Note that some libraries might not work with the new React version 18. If you run in trouble with library compatibility, read this.

d

Webpack

Developing with React was notorious for requiring tools that were very difficult to configure. These days, getting started with React development is almost painless thanks to create-react-app. A better development workflow has probably never existed for browser-side JavaScript development.

We cannot rely on the black magic of create-react-app forever and it's time for us to take a look under the hood. One of the key players in making React applications functional is a tool called webpack.

Bundling

We have implemented our applications by dividing our code into separate modules that have been imported to places that require them. Even though ES6 modules are defined in the ECMAScript standard, the older browsers actually do not know how to handle code that is divided into modules.

For this reason, code that is divided into modules must be bundled for browsers, meaning that all of the source code files are transformed into a single file that contains all of the application code. When we deployed our React frontend to production in part 3, we performed the bundling of our application with the npm run build command. Under the hood, the npm script bundles the source code using webpack, which produces the following collection of files in the build directory:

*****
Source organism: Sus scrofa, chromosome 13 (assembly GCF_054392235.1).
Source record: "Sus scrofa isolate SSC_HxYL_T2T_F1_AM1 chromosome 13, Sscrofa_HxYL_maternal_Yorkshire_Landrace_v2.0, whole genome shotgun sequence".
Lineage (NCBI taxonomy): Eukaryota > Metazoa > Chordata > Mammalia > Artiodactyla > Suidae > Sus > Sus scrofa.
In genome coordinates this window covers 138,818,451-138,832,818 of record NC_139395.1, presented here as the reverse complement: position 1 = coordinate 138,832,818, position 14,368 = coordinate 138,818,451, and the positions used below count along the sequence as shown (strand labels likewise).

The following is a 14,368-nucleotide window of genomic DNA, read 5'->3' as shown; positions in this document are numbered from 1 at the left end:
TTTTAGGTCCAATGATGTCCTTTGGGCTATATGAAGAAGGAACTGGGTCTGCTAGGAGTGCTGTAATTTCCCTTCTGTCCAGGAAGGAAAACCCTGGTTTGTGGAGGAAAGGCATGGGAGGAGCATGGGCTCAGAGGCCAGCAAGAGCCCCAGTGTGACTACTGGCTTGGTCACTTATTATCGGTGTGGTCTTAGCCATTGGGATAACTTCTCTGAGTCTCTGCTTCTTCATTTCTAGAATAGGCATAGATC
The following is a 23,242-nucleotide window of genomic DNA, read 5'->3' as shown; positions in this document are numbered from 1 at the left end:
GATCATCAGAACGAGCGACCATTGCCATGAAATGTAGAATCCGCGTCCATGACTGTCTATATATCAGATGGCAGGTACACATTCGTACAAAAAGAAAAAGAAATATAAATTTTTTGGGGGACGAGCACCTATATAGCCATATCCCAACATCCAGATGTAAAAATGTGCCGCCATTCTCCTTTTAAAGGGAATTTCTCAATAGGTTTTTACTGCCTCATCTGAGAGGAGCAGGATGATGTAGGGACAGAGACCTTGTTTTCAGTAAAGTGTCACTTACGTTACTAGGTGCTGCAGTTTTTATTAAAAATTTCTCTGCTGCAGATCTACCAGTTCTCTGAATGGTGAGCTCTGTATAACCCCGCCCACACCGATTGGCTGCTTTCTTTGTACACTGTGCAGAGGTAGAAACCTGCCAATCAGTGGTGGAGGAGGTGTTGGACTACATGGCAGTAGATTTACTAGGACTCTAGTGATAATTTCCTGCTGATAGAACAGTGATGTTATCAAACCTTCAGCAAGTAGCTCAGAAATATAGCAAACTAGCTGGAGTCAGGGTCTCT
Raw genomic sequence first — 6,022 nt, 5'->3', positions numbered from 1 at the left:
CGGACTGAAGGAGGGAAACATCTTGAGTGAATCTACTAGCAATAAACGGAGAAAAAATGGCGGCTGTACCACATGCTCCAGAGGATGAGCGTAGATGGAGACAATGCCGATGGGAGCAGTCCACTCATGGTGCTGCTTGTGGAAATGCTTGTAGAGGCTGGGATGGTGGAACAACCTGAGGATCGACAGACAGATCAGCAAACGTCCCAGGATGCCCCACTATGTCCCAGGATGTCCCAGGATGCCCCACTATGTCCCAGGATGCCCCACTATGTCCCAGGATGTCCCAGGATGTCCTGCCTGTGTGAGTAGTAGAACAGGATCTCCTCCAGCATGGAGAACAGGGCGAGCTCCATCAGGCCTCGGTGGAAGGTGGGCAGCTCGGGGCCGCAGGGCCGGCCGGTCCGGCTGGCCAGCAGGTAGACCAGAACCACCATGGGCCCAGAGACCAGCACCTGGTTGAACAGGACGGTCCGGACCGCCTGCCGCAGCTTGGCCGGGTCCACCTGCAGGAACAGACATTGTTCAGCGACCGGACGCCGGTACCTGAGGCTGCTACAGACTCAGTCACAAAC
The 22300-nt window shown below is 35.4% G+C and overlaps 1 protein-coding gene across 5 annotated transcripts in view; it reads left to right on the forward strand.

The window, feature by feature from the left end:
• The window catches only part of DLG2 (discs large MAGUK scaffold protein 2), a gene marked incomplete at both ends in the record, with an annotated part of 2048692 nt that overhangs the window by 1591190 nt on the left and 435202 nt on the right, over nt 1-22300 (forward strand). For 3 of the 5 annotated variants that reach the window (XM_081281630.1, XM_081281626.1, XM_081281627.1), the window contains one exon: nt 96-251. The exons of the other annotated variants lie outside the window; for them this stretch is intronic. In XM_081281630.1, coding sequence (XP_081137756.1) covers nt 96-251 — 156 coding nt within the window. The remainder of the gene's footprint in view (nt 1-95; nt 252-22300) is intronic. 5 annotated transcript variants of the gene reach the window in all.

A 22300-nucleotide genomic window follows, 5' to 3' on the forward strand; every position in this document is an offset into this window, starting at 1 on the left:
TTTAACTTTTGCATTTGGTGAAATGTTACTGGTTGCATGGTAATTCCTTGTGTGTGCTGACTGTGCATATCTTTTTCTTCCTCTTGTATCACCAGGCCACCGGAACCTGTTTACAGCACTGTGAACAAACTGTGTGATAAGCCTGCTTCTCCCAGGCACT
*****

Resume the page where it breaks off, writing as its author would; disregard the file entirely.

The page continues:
.
├── asset-manifest.json
├── favicon.ico
├── index.html
├── logo192.png
├── logo512.png
├── manifest.json
├── robots.txt
└── static
    ├── css
    │   ├── main.1becb9f2.css
    │   └── main.1becb9f2.css.map
    └── js
        ├── main.88d3369d.js
        ├── main.88d3369d.js.LICENSE.txt
        └── main.88d3369d.js.map

The index.html file located at the root of the build directory is the "main file" of the application which loads the bundled JavaScript file with a script tag:

<!doctype html>
<html lang="en">
  <head>
    <meta charset="utf-8"/>
    <title>React App</title>
    <script defer="defer" src="/static/js/main.88d3369d.js"></script> 
    <link href="/static/css/main.1becb9f2.css" rel="stylesheet">
  </head>
    <div id="root"></div>
  </body>
</html>

As we can see from the example application that was created with create-react-app, the build script also bundles the application's CSS files into a single /static/css/main.1becb9f2.css file.